However, what the public really cares about is how Lung proposes to address, through policy and resource allocation, the way national exhibition institutions under her purview — the CKS Memorial Hall, the Jing-Mei Human Rights Memorial and Cultural Park and the Green Island Human Rights Culture Park — only present a one-way narrative. The CKS Memorial Hall only talks about Chiang’s achievements, and is silent on his transgressions, while the Jing-Mei and Green Island parks focus exclusively on the victims, and have nothing to say about the individuals or the system that victimized them.

Academics in Taiwan and abroad are still studying and debating the complex question of how Chiang’s role in history is to be evaluated. However, few would dispute that even though the Chinese Nationalist Party (KMT) government on Taiwan had eliminated the threat of underground Chinese Communist Party (CCP) activity as early as the mid-1950s, and that assistance from the US army following the outbreak of the Korean War to a considerable degree ensured political stability and consolidation here in Taiwan, Chiang continued to hold on to power in Taiwan for several decades.

With thousands of people thrown into jail for their political beliefs, resulting in countless families being torn apart, Chiang presided over a regime that trampled on basic human rights for years. Even after Taiwan became a democracy, the imposing memorial hall named after Chiang reveals nothing of the darker aspects of his rule.

Even now, Taiwan, a country upheld as a model for how democracy can work in a Chinese society, retains this artifact that keeps it apart from other emerging democracies around the world. That is, it still has this building, located in a prime location in the capital, that drains huge amounts of money from the public purse, commemorating a dictator who destroyed the lives of so many of its citizens.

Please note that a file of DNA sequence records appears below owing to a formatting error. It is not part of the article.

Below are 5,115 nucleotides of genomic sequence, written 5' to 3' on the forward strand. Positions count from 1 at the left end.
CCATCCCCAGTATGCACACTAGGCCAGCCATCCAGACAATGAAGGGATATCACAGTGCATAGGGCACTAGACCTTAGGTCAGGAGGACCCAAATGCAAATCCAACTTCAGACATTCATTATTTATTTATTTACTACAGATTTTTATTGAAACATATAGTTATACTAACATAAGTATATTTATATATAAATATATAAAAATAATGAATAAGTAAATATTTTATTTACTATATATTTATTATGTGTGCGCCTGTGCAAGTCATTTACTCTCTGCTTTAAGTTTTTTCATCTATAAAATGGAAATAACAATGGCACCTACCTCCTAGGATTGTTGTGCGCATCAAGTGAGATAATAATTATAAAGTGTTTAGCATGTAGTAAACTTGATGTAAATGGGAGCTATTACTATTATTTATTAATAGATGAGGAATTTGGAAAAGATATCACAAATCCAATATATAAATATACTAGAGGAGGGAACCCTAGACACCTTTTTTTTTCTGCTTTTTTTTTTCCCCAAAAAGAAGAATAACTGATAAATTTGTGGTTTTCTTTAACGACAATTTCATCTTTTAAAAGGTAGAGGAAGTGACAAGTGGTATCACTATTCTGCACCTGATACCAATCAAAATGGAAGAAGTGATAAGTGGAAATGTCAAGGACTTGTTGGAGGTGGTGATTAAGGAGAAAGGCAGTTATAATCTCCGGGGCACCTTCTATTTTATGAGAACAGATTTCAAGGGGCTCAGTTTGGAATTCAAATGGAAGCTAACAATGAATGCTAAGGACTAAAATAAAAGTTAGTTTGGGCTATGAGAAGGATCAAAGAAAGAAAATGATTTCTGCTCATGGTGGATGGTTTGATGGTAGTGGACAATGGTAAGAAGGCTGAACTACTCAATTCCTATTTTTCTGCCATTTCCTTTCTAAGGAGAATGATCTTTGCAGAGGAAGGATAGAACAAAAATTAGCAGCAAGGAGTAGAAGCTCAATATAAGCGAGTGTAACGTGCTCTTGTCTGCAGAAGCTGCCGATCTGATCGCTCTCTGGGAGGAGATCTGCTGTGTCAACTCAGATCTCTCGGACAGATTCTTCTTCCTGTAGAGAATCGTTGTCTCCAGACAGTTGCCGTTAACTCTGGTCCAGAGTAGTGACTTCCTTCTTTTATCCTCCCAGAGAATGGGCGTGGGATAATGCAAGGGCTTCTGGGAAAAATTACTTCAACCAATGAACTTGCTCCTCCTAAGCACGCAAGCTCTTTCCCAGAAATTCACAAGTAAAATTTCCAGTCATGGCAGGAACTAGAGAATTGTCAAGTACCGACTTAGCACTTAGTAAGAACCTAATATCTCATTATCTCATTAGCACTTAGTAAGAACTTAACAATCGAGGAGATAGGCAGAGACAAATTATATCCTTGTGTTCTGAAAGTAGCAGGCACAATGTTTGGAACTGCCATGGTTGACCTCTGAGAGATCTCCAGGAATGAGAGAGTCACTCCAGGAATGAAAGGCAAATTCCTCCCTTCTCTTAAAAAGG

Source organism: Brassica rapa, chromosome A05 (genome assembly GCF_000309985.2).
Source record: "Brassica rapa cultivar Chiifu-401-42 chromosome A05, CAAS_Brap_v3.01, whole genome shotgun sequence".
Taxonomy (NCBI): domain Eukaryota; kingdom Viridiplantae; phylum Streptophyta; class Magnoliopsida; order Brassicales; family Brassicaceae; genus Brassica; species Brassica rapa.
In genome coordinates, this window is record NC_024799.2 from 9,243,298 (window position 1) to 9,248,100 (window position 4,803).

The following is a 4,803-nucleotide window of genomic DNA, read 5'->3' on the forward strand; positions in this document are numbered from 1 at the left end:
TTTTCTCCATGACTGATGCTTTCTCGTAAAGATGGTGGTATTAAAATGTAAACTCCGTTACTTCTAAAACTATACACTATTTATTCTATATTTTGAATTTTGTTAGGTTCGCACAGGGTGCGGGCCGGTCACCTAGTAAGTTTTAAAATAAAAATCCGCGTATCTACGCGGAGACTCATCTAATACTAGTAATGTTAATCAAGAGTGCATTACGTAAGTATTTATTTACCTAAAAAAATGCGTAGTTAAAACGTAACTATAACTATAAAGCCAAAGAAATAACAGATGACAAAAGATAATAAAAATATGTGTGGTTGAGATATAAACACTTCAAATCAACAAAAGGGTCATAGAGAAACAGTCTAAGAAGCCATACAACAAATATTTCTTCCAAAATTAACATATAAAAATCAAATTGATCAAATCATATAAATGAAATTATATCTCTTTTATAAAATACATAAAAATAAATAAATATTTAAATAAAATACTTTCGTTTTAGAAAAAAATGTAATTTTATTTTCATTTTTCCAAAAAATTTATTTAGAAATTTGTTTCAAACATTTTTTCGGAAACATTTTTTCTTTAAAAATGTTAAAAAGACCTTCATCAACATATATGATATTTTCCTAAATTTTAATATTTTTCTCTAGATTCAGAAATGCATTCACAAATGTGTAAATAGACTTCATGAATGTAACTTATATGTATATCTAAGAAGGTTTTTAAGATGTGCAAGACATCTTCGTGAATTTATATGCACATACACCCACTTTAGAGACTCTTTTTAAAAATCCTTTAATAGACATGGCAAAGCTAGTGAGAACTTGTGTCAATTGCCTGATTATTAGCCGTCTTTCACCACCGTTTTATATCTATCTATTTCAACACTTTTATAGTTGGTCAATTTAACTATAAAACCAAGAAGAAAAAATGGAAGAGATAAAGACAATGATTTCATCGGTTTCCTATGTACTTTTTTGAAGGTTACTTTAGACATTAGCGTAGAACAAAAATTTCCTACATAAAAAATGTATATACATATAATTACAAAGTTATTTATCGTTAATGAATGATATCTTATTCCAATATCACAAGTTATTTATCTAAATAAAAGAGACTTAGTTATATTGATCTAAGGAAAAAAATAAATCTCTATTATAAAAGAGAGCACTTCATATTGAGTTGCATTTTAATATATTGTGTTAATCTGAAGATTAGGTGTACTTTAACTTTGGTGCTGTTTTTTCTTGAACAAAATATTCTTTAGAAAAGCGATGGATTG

This is not the first time Chiang and Soong have been promoted in a lighthearted way. The design company run by Demos Chiang (蔣友柏), Chiang’s great-grandson, has tried to market a gold and silver pendant themed on the dictator. One could say that it was just the descendant of a famous individual exploiting his pedigree to sell a few products, but as we have written elsewhere, this behavior is not only historically myopic, it is also offensive to the families of those executed for their political convictions by the regime, and is therefore totally inappropriate.

And if a private company is criticized for such behavior, why shouldn’t a democratic government, which should be shining a light on a murky part of history and learning from its past? And, if this government is trying to re-brand a dictator, in the name of developing products to help out the national coffers, at the expense of failing to reinforce the ethical values that should be promoted in a democratic society under the rule of law, then that government should be roundly chastised.

Huang Chang-ling is chair of the board for the Taiwan Association for Truth and Reconciliation. Yeh Hung-ling is the association’s chief executive.

Translated by Paul Cooper